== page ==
You know, it was recently suggested that the terms “ministry” and “mission” meant very specific things, and should be regarded in separate and specific ways. Ministry was deemed to be focused on service to believers, while mission was focused on service to those outside the church (e.g. “the mission field”).
And, while I may concede to this concept at its surface, based on the context of the original argument, I cannot accept this clear-cut definition in real-world application.
A cursory examination of the use of the term minister reveals, beyond the instance of an official designated as “a person authorized to conduct religious worship; member of the clergy; pastor”, a minister is anyone “acting as the agent or instrument of another.”
This seems much more applicable to Christians, who have been commanded with the necessary authority to “make disciples of all nations.”
It is in this sense that we frequently reference ministry as being wherever we’re at, and whatever we’re doing. How we share our faith and live our lives at home is our ministry. How we do so at work is our ministry. How we do so with our neighbors and friends is our ministry. At school, at the coffee shopwherevereverywhere we go and in everything we do, we should be ministering (providing service, care, etc.) to others.
In the context of inside the church, we recognize that we have varying ministries as well, which do focus almost entirely on membership groups within the congregation. And yet, those very groups are constantly bringing non-believing friends into the fold in hopes of introducing them to Christ.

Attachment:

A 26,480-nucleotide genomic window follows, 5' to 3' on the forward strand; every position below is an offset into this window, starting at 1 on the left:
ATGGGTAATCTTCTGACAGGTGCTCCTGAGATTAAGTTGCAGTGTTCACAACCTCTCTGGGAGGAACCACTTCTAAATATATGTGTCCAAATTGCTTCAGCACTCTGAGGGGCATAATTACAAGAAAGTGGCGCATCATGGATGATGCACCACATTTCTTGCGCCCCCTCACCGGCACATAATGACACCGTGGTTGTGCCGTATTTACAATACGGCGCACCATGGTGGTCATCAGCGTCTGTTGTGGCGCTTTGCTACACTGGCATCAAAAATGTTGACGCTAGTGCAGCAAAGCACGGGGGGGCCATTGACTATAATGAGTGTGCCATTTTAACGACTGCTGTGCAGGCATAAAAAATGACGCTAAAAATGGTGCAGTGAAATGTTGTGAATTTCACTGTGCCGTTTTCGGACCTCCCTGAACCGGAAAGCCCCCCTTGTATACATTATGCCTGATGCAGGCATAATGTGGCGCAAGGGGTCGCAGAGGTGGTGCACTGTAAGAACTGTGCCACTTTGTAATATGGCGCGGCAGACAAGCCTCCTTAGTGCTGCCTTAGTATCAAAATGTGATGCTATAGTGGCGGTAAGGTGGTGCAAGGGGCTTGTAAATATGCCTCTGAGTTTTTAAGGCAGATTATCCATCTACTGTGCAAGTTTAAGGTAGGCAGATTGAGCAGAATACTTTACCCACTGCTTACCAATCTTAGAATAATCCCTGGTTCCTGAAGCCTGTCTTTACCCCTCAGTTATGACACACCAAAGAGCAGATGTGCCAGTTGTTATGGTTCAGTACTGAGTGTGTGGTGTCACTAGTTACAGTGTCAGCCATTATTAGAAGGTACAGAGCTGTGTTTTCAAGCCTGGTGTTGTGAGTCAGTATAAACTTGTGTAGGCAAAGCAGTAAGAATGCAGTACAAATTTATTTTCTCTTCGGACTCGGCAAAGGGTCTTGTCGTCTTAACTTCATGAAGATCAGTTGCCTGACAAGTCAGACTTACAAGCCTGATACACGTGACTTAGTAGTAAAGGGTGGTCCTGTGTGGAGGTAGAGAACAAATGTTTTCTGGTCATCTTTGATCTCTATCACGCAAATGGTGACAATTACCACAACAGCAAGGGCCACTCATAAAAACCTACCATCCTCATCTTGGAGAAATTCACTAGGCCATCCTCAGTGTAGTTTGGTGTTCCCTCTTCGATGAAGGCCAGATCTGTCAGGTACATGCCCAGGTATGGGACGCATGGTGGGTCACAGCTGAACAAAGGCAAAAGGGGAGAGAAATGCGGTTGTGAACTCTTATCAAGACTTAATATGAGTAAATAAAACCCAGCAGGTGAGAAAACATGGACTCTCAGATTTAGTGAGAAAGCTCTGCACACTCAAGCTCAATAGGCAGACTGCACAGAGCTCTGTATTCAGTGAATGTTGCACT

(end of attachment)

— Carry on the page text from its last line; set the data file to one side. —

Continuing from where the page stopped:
And the man standing in the pulpit, minister with a capital M, provides messages that fall on the ears of believers and non-believers alike. Hopeful that their ministry impacts those outside the fold so that they may soon become part of the family.
I’ve seen signs posted at the exits of church parking lots that say, “Now entering the mission field,” which is sad when you consider the number of visitorsand oftentimes regular churchgoerswho do not know Christ personally.
Mission certainly has a more specific connotation relating to the sharing of the gospel message and leading others to Christ. And yet, a mission trip may not involve any direct preaching, as is associated with the missions of the first century church. It often does, of course, but not always. And in many cases, a group may go on a mission to serve the local homeless, or build a house in Mexico, or whatever; and yet perform these tasks with the sole purpose of sharing their hearts with others who need their help and compassion, and the love of Christ, expressed in action and not with words.
And so, while our mission may be that of “making disciples” of all nations, I believe we accomplish this mission by performing and upholding the various ministries God places in our care.
The point is, we don’t need to go very far to minister to others, and God has placed us right in the middle of the mission field. It is here that he has called us to do His greatest work.
After this the Lord appointed seventy-two others and sent them two by two ahead of him to every town and place where he was about to go. He told them, “The harvest is plentiful, but the workers are few. Ask the Lord of the harvest, therefore, to send out workers into his harvest field. Go! I am sending you out like lambs among wolves.”